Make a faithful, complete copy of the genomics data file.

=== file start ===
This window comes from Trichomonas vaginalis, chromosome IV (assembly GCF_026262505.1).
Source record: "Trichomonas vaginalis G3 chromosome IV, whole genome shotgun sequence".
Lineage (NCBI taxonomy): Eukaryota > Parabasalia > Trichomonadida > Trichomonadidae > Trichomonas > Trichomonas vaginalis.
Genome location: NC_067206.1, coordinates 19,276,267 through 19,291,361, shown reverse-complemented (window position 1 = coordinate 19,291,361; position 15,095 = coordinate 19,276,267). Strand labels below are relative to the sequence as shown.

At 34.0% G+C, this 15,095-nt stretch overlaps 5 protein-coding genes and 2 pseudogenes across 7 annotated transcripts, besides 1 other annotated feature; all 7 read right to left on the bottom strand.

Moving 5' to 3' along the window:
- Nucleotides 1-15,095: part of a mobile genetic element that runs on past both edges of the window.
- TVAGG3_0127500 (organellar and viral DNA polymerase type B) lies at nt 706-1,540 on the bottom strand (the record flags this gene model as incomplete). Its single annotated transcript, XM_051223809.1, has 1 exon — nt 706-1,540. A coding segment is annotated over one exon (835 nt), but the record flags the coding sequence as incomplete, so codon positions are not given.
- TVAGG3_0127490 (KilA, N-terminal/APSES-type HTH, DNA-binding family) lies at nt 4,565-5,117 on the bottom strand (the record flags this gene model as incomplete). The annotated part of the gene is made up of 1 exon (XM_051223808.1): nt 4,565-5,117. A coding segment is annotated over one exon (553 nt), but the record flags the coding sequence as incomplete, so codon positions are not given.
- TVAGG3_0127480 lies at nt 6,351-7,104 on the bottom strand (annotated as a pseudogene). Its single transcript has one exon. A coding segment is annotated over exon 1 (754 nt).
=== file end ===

This window comes from Trichomonas vaginalis, chromosome IV (assembly GCF_026262505.1).
Source record: "Trichomonas vaginalis G3 chromosome IV, whole genome shotgun sequence".
Lineage (NCBI taxonomy): Eukaryota > Parabasalia > Trichomonadida > Trichomonadidae > Trichomonas > Trichomonas vaginalis.
Genome location: NC_067206.1, coordinates 19,276,267 through 19,291,361, shown reverse-complemented (window position 1 = coordinate 19,291,361; position 15,095 = coordinate 19,276,267). Strand labels below are relative to the sequence as shown.

At 34.0% G+C, this 15,095-nt stretch overlaps 5 protein-coding genes and 2 pseudogenes across 7 annotated transcripts, besides 1 other annotated feature; all 7 read right to left on the bottom strand.

Moving 5' to 3' along the window:
- Nucleotides 1-15,095: part of a mobile genetic element that runs on past both edges of the window.
- TVAGG3_0127500 (organellar and viral DNA polymerase type B) lies at nt 706-1,540 on the bottom strand (the record flags this gene model as incomplete). Its single annotated transcript, XM_051223809.1, has 1 exon — nt 706-1,540. A coding segment is annotated over one exon (835 nt), but the record flags the coding sequence as incomplete, so codon positions are not given.
- TVAGG3_0127490 (KilA, N-terminal/APSES-type HTH, DNA-binding family) lies at nt 4,565-5,117 on the bottom strand (the record flags this gene model as incomplete). The annotated part of the gene is made up of 1 exon (XM_051223808.1): nt 4,565-5,117. A coding segment is annotated over one exon (553 nt), but the record flags the coding sequence as incomplete, so codon positions are not given.
- TVAGG3_0127480 lies at nt 6,351-7,104 on the bottom strand (annotated as a pseudogene). Its single transcript has one exon. A coding segment is annotated over exon 1 (754 nt).